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CUPRA Is the Automotive World's Youngest Brand as SEAT Announces Spinoff

Manufacturers used to be happy with having separate performance lines, but as the number of models benefitting from the enhanced sportiness grew, they started feeling like they were part of an actual sub-brand.
SEAT Leon Cupra R 1 photo
Some managers saw the potential in that, which is how completely separate brands such as Mercedes-AMG or, more recently, Volvo's Polestar came to be. Even though their ties with the mother company are obvious, they distance themselves a little from the every-day models for some extra credibility.

The latest to follow the trend is the Spanish carmaker SEAT. Part of the Volkswagen Group, it's fair to say the company has seen better days. Despite offering similar technology as you'd find in Volkswagen cars but at lower prices (and, usually, with arguably sexier exterior designs), SEAT hasn't had the success it probably deserved.

It's difficult to put the finger on exactly what went wrong, but the VW Group has always tried to make the Sociedad Española de Automóviles de Turismo seem like the sportier choice out of its mainstream portfolio. Its Alfa Romeo, if you like, though that's stretching it a bit.

SEAT models had the same engines as their VW (and Skoda) counterparts, but they usually had slightly higher outputs. The interior lighting used to be red while the soundproofing was slightly less efficient, to let more of the engine roar get into the cabin. All these were subtle elements meant to give SEAT a more performance-oriented focus.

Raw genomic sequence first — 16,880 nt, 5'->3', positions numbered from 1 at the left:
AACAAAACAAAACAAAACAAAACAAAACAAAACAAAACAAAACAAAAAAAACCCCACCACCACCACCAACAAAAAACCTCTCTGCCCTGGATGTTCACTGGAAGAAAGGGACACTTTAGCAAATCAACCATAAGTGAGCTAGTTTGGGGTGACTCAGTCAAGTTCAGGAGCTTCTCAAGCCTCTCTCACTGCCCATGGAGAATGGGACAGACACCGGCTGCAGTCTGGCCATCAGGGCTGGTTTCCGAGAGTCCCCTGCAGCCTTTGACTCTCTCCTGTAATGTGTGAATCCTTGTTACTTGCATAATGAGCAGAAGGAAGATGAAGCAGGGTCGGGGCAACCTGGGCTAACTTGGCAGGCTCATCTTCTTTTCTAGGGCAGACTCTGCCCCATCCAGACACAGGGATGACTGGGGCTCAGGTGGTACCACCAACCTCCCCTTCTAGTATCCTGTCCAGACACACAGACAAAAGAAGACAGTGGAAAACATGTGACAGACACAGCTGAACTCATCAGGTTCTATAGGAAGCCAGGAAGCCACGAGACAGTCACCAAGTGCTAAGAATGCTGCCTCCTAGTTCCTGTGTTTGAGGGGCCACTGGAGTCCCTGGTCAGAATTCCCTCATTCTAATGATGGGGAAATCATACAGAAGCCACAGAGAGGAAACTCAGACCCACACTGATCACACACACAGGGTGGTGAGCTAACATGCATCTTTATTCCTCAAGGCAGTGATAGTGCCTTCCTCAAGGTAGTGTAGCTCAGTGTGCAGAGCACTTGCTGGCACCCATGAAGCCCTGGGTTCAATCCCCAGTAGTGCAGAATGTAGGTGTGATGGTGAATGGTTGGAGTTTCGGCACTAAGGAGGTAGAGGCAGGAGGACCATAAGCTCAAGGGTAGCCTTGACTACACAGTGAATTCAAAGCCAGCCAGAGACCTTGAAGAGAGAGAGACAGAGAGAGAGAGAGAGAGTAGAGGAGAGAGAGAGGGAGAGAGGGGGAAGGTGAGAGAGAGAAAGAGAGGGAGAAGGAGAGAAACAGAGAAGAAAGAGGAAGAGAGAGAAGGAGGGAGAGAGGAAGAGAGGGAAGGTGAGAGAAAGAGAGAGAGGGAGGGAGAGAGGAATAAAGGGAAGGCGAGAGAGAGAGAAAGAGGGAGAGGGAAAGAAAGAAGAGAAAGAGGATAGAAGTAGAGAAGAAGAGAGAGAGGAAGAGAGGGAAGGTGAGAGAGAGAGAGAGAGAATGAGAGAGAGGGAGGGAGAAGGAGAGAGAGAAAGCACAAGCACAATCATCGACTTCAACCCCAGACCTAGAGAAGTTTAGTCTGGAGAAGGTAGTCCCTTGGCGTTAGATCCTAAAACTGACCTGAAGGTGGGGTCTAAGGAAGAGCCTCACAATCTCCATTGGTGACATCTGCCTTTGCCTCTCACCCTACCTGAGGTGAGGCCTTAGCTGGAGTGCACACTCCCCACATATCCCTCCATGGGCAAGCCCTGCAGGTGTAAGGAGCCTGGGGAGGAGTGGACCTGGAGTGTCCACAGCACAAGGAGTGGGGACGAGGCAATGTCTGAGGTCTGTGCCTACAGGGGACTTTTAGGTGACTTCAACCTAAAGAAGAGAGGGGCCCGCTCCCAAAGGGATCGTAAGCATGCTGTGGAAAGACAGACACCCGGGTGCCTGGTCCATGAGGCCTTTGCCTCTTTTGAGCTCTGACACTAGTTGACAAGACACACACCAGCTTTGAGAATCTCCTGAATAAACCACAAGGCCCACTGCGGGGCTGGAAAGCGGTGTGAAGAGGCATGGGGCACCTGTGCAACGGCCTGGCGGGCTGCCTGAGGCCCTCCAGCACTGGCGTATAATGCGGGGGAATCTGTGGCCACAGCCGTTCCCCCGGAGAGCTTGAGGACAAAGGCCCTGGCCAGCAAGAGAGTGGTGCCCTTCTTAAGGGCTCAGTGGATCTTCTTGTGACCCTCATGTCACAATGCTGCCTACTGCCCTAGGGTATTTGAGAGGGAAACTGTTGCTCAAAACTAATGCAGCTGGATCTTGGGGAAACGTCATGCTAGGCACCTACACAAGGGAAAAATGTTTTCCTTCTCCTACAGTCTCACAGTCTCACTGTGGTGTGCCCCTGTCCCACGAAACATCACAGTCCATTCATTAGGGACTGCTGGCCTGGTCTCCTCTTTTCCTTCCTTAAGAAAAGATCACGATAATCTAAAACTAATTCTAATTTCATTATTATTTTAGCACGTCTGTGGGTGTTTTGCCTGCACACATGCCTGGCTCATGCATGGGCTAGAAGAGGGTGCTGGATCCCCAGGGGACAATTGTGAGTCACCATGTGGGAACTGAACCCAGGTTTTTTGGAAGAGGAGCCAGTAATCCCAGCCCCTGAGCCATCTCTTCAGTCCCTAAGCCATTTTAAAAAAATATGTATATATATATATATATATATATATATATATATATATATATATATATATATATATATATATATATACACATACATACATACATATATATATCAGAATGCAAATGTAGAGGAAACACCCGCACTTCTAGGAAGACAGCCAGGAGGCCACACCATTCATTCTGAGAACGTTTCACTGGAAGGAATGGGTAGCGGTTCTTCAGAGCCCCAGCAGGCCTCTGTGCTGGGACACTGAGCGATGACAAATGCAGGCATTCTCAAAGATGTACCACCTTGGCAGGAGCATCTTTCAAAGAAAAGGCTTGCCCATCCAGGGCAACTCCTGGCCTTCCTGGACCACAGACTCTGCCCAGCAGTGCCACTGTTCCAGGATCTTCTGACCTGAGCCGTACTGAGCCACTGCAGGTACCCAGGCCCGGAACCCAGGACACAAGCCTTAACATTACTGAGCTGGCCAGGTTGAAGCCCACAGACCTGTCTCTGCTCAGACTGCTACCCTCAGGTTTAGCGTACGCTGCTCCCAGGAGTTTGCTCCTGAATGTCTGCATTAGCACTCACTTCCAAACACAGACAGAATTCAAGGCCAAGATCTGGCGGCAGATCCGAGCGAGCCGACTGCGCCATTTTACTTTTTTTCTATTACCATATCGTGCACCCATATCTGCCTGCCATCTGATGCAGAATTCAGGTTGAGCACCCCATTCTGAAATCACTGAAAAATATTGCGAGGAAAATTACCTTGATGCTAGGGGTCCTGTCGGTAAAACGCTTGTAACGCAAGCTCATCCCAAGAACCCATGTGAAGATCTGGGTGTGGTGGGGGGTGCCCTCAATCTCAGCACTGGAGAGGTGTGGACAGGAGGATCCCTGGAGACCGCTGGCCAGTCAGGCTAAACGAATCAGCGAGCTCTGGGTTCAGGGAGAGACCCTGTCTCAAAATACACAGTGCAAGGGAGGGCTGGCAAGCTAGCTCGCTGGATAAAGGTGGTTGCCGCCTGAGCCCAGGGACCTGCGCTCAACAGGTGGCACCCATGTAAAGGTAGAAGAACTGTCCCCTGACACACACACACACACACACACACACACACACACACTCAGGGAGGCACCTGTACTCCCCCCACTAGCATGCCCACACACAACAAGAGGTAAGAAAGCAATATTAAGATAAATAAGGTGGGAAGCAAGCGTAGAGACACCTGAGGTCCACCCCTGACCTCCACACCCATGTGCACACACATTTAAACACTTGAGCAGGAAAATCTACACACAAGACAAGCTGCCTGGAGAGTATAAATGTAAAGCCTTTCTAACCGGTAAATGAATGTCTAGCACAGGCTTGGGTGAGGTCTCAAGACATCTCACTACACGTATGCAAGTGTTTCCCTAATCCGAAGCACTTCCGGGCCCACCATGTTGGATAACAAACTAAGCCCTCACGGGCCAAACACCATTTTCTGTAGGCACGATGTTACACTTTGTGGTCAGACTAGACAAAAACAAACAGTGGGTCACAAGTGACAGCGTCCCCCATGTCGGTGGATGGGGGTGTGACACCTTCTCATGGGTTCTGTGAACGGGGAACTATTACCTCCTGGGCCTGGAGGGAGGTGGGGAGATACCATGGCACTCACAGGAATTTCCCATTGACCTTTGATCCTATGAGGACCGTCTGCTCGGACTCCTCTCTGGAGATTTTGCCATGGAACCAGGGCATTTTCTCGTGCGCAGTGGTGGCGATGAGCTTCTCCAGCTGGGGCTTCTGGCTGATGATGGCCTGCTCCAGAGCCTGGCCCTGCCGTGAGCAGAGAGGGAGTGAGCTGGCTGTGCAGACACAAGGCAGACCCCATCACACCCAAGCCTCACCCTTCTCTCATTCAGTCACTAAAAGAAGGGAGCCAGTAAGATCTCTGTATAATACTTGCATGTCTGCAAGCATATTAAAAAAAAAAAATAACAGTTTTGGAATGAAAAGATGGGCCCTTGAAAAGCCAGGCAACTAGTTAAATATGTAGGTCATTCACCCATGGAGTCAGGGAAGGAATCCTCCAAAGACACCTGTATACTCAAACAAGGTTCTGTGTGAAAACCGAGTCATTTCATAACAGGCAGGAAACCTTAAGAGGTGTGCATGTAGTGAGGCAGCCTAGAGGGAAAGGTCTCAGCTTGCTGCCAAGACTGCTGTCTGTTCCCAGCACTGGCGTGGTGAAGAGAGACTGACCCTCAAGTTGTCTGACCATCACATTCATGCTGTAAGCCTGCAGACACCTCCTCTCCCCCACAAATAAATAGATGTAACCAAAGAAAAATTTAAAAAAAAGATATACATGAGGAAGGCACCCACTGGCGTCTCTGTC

However, it wasn't until the CUPRA versions came along that it actually started to make sense. And the meaner, quicker Spanish models were more than just show: the Leon CUPRA briefly held the record for the quickest front-wheel-drive car on the Nurburgring, for example, which means they must have been doing something right.

Today, SEAT announced that CUPRA would become a stand-alone brand dealing, as before, with performance vehicles. It would get its own logo - also introduced today - but no word on exclusive models just yet.

The first cars wearing the new logo will be shown at the upcoming Geneva Motor Show, but SEAT will host an official debut on February 22, about ten days ahead of the show's big opening. The company hasn't detailed exactly what models the new range will include, but since SEAT doesn't have that many models to begin with, expect to see almost all of them given the CUPRA treatment.



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